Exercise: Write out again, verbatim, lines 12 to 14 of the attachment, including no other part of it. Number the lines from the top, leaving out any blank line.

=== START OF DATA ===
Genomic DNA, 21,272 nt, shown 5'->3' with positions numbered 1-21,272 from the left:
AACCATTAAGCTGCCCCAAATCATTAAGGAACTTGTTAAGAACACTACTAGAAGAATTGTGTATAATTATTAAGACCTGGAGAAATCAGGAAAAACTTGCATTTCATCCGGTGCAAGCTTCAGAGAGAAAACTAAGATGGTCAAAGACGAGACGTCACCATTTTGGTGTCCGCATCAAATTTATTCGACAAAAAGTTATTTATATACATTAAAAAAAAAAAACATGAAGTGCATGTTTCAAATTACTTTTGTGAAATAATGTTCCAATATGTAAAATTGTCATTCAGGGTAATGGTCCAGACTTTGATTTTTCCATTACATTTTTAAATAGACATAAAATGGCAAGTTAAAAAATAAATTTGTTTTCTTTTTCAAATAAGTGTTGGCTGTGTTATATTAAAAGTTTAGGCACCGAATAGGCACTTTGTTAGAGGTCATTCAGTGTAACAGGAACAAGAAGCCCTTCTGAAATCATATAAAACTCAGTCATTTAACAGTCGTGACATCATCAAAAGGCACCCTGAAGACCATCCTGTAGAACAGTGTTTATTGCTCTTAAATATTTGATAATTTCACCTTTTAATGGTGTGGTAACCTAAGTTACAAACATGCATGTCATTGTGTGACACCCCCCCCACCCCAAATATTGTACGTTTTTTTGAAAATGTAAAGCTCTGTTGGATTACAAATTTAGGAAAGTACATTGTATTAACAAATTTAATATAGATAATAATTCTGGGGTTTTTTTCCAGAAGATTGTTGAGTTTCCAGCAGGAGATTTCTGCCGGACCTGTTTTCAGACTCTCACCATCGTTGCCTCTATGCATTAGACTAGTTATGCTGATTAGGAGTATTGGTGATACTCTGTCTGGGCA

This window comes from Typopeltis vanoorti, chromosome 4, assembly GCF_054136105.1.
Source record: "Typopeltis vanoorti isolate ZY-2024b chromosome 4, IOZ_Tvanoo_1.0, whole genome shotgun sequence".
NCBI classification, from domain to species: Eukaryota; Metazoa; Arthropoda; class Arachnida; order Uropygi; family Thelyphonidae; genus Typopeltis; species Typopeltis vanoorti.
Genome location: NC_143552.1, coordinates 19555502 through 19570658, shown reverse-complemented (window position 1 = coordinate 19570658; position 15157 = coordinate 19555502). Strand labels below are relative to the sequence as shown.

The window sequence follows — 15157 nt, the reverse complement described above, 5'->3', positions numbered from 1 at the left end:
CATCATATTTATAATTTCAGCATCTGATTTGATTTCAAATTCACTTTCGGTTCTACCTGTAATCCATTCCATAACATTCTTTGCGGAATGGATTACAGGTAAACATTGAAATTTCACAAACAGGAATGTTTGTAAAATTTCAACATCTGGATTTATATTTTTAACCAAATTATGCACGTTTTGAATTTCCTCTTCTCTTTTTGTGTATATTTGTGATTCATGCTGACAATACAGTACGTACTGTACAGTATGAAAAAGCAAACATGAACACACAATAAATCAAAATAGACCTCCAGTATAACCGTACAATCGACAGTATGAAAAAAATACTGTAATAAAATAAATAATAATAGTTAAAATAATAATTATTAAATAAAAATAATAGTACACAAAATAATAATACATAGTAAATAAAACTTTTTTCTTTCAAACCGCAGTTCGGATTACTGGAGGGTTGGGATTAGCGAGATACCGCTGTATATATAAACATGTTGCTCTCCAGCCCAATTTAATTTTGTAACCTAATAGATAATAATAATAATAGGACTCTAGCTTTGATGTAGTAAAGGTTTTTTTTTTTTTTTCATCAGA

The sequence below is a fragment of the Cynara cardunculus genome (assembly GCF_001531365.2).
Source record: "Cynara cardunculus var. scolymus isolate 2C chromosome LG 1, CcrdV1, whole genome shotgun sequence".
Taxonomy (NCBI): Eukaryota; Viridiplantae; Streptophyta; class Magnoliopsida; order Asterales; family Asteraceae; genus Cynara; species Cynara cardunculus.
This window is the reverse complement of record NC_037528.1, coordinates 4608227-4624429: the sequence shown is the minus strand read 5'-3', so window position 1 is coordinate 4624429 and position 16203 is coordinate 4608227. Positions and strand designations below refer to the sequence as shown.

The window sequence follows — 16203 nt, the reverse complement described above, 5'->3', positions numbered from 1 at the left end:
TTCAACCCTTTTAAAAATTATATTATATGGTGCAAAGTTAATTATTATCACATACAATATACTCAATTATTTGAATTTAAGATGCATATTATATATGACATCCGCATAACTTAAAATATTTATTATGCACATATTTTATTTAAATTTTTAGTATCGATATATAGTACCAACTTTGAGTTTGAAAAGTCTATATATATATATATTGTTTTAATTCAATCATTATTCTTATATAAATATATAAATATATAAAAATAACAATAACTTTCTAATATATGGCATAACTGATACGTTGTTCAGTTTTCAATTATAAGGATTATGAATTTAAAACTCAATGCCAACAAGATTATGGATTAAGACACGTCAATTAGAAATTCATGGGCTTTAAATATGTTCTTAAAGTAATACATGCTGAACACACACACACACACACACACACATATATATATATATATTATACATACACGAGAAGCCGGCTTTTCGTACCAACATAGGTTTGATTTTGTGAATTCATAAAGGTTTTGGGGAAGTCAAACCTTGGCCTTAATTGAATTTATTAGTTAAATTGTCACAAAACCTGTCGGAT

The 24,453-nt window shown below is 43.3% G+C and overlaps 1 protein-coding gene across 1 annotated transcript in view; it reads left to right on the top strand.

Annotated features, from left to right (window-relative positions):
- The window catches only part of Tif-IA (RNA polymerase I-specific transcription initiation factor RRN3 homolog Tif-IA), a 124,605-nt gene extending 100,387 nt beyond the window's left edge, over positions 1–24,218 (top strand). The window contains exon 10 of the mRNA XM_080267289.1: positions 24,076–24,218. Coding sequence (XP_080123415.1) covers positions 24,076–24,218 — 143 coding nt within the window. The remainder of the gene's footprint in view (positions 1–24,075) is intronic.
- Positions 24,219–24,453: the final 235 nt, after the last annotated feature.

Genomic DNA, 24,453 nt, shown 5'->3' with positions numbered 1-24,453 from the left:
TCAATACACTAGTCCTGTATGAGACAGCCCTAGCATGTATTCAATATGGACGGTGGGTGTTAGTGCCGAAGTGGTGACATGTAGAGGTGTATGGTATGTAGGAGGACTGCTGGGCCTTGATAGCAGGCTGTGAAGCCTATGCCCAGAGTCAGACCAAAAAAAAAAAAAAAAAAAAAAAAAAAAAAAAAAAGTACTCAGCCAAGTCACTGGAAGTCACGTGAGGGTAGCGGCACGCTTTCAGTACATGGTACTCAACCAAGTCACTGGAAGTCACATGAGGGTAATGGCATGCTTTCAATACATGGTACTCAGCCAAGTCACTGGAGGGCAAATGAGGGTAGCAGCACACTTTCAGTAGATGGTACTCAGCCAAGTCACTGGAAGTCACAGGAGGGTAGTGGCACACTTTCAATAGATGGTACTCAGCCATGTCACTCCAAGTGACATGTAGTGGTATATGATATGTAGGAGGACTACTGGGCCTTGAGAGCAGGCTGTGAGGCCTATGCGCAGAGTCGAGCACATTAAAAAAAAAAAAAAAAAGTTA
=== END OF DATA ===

This window is the reverse complement of record NC_037528.1, coordinates 4608227-4624429: the sequence shown is the minus strand read 5'-3', so window position 1 is coordinate 4624429 and position 16203 is coordinate 4608227. Positions and strand designations below refer to the sequence as shown.

The window sequence follows — 16203 nt, the reverse complement described above, 5'->3', positions numbered from 1 at the left end:
TTCAACCCTTTTAAAAATTATATTATATGGTGCAAAGTTAATTATTATCACATACAATATACTCAATTATTTGAATTTAAGATGCATATTATATATGACATCCGCATAACTTAAAATATTTATTATGCACATATTTTATTTAAATTTTTAGTATCGATATATAGTACCAACTTTGAGTTTGAAAAGTCTATATATATATATATTGTTTTAATTCAATCATTATTCTTATATAAATATATAAATATATAAAAATAACAATAACTTTCTAATATATGGCATAACTGATACGTTGTTCAGTTTTCAATTATAAGGATTATGAATTTAAAACTCAATGCCAACAAGATTATGGATTAAGACACGTCAATTAGAAATTCATGGGCTTTAAATATGTTCTTAAAGTAATACATGCTGAACACACACACACACACACACACACATATATATATATATATTATACATACACGAGAAGCCGGCTTTTCGTACCAACATAGGTTTGATTTTGTGAATTCATAAAGGTTTTGGGGAAGTCAAACCTTGGCCTTAATTGAATTTATTAGTTAAATTGTCACAAAACCTGTCGGAT